Wednesday, December 11, 2013

Fake sign language interpreter crashes Nelson Mandela service

While the world remembers Nelson Mandela, one man was taking the mickey at his memorial.

Something didn’t seem quite right about the sign language interpreter who stood to the side of the various speakers, ‘interpreting’ what they were saying for the benefit of South Africa’s Deaf population.
The ‘interpreter’ signed in a strange repetitive rhythm – his signs appearing to come in threes or fours, occasionally swinging his shoulders, as if he was signing along with an intermittent beat.

 In one of the most bizarre Deaf stories of recent years, it appears that there really was something wrong – because, according to Deaf South Africans, the interpreter was a fake.

Which meant that – if true – on a day when the world saluted a man who fought oppression, a guy stood on stage and effectively oppressed another minority – Deaf people, by making a mockery of our language.

And, during the service, rather than remembering Mandela, many South Africans (and others from around the world) who were either Deaf, or work with Deaf people, were expressing their outrage.

Credit:  The Limping Chicken

Thursday, June 13, 2013

Auckland White Pages distribution falls from 494,000 to 21,000

For the last 15 years (approx) I've used the on-line White Pages whenever I wanted to find a phone number. During that time I've come to regard looking up listings in the phone books that appeared at my home every year or so as a quaint anachronism. This year no White Pages appeared and I wasn't worried at all but I was happy to hear that you could still request them. In this article the NBR reports that only 21,000 people actually requested a copy of the White Pages
[One] reading would be few inhabitants of the super city were aware of the opt-in programme. Either way, anecdotal evidence suggests few will miss the door stop directory.

One person who tried to opt-in to the White Pages told NBR it wasn't easy. She phoned Yellow Pages Group, but was told the opt-in process had to be onliine. She found the online form asked a number of what she considered intrusive questions, including asking her to supply her email.

Of course requiring people to apply for the directory on-line excludes the people who don't have the Internet, and I would guess that the majority of the people who would use the printed White Pages would be people who don't have easy access to the Internet.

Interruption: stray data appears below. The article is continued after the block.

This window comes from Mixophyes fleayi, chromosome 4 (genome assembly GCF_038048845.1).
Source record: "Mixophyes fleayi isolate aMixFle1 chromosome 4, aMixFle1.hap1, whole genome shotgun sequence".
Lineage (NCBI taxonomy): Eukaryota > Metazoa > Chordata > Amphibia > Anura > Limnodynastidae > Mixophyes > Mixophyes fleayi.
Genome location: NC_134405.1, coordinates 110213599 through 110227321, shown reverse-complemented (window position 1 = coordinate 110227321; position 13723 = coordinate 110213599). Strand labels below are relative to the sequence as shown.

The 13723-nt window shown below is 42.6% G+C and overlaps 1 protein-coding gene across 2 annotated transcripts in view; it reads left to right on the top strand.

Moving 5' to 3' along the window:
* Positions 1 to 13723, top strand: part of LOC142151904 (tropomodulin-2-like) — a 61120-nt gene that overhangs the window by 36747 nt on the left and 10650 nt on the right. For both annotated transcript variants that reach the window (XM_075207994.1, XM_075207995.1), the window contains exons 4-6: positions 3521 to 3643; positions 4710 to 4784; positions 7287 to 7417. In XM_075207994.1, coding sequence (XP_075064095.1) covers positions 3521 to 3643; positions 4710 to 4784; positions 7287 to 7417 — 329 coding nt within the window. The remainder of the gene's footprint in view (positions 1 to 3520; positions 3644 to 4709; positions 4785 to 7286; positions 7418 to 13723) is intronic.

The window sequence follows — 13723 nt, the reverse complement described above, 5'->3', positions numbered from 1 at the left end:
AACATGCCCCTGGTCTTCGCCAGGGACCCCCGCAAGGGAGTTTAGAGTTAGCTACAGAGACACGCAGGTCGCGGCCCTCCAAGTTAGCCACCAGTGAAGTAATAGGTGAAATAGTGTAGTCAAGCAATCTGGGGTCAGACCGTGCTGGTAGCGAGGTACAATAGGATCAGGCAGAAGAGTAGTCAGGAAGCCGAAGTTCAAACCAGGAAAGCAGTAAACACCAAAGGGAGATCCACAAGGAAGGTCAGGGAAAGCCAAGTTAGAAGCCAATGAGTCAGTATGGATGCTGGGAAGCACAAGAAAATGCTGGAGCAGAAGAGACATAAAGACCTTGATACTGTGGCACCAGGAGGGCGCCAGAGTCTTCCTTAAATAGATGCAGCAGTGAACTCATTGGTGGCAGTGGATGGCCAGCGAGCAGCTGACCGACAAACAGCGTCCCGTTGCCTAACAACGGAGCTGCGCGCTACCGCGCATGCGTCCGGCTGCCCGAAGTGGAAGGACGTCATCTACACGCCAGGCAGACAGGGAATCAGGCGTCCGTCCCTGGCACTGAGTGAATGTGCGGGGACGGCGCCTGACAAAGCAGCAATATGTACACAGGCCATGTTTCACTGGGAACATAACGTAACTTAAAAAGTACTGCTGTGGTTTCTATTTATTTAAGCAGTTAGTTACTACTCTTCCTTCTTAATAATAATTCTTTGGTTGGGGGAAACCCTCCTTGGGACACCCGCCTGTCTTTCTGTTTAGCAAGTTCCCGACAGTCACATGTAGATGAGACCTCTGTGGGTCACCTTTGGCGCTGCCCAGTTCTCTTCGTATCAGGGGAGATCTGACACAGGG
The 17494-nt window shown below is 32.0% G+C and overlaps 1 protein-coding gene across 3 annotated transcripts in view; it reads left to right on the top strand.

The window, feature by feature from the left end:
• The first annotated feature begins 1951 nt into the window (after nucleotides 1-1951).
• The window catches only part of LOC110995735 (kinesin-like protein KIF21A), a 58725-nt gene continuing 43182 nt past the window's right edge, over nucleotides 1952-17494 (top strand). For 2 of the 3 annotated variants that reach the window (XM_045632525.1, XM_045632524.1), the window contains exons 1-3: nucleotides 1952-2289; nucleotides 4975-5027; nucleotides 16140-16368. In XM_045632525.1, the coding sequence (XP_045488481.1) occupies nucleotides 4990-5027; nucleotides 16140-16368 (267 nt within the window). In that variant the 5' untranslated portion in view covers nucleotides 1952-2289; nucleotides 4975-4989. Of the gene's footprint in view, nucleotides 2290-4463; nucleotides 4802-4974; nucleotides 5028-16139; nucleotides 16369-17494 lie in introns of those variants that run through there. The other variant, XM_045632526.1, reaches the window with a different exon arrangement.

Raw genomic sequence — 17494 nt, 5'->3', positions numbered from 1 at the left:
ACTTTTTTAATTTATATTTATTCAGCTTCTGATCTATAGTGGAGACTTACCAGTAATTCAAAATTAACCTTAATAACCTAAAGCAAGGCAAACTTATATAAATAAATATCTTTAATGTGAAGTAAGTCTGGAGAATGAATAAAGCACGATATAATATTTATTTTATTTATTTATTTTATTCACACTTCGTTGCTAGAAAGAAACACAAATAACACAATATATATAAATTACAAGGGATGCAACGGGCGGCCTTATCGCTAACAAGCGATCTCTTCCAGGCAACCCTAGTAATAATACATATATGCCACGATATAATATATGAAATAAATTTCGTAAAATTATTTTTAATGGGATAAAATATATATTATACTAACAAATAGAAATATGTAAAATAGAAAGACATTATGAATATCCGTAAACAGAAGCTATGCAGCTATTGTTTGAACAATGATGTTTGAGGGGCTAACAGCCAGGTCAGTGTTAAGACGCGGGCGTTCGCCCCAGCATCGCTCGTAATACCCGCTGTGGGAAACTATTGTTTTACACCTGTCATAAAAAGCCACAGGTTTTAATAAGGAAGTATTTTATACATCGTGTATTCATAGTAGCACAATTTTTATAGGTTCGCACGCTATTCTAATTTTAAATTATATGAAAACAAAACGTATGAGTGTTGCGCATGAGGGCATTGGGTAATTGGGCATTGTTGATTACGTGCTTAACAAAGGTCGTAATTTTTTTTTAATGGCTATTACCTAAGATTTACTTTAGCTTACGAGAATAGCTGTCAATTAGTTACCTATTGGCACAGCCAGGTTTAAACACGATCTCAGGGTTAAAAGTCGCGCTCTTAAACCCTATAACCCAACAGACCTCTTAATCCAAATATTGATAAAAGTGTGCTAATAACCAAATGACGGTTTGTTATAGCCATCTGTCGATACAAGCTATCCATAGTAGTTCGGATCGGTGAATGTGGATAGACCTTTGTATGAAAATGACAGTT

Friday, May 31, 2013

"Indian" wage of $4-an-hour in Auckland Restaurants claimed

An investigation has been launched by the Ministry of Business, Innovation and Employment into an Auckland restaurant chain following complaints that workers are being paid less than $4-an-hour.

The investigation, led by the Ministry’s Labour Inspectorate, was launched after the Ministry received a significant number of individual complaints, with some workers alleging they get paid the “Indian salary” of $265-a-week for up to 70 hours’ work.

The complaints also include allegations of:
  • Workers not being paid any entitlements, such as holiday pay, public holiday payments or sick leave
  • Workers being required to pay between $10,000 and $20,000 in order to remain in their job while they obtain residence
  • Overcrowding conditions in accommodation provided for workers and illegal wage deductions for this accommodation

Thursday, March 28, 2013

The Show (and Tell) Trial of Kim Dotcom

Interesting analysis of the Court of Appeal ruling that basically said that Kim Dotcom has to rebut the US "evidence" against him without knowing what that evidence is.

"That – unfortunately – is the hook on which Dotcom is currently being hung. His rights to freedom and family life and to reside here aren’t very well protected by our current extradition law and practice. Somehow, he has to convince the Supreme Court that in this day and age, putting more meat on the skeletal evidence currently available to him will far more accurately satisfy the needs of justice."

"Do we really want the Dotcom case to end up with this same kind of travesty? One where, in line with the Court of Appeal argument, the judge at the extradition hearing feels that his role is so necessarily limited that he must send the defendant back to face trial, even on the basis of dodgy evidence?"

Wednesday, March 6, 2013

Justice delayed is justice denied

This news item raises an interesting question.
Daljit Singh who was a Labour Party candidate and seven other "men accused of an alleged Auckland Super City voter scam have had their trial shifted to the High Court. Police allege that the scam involved people from throughout the North Island falsely enrolled to vote in the 2010 Auckland Super City elections.[...]It has been set down for up to eight weeks and is due to begin in October - three years after the men were arrested." NZ Herald News
Why are our courts so slow? Three years after being arrested seems a ridiculous time to wait for a trial but every day there are reports of people being sentenced for minor offences they were arrested for six months to two years ago.

 Aside from the negative effects having charges pending for so long have on the accused, this means that the victims of crime don't see justice in a timely manner.

There is a legal maxim "Justice delayed is justice denied" meaning that if legal redress is available for an injured party but is not delivered in a timely way it is effectively the same as getting no redress. This is the basis for the right to a speedy trial, so what is happening in our courts to deny that right?


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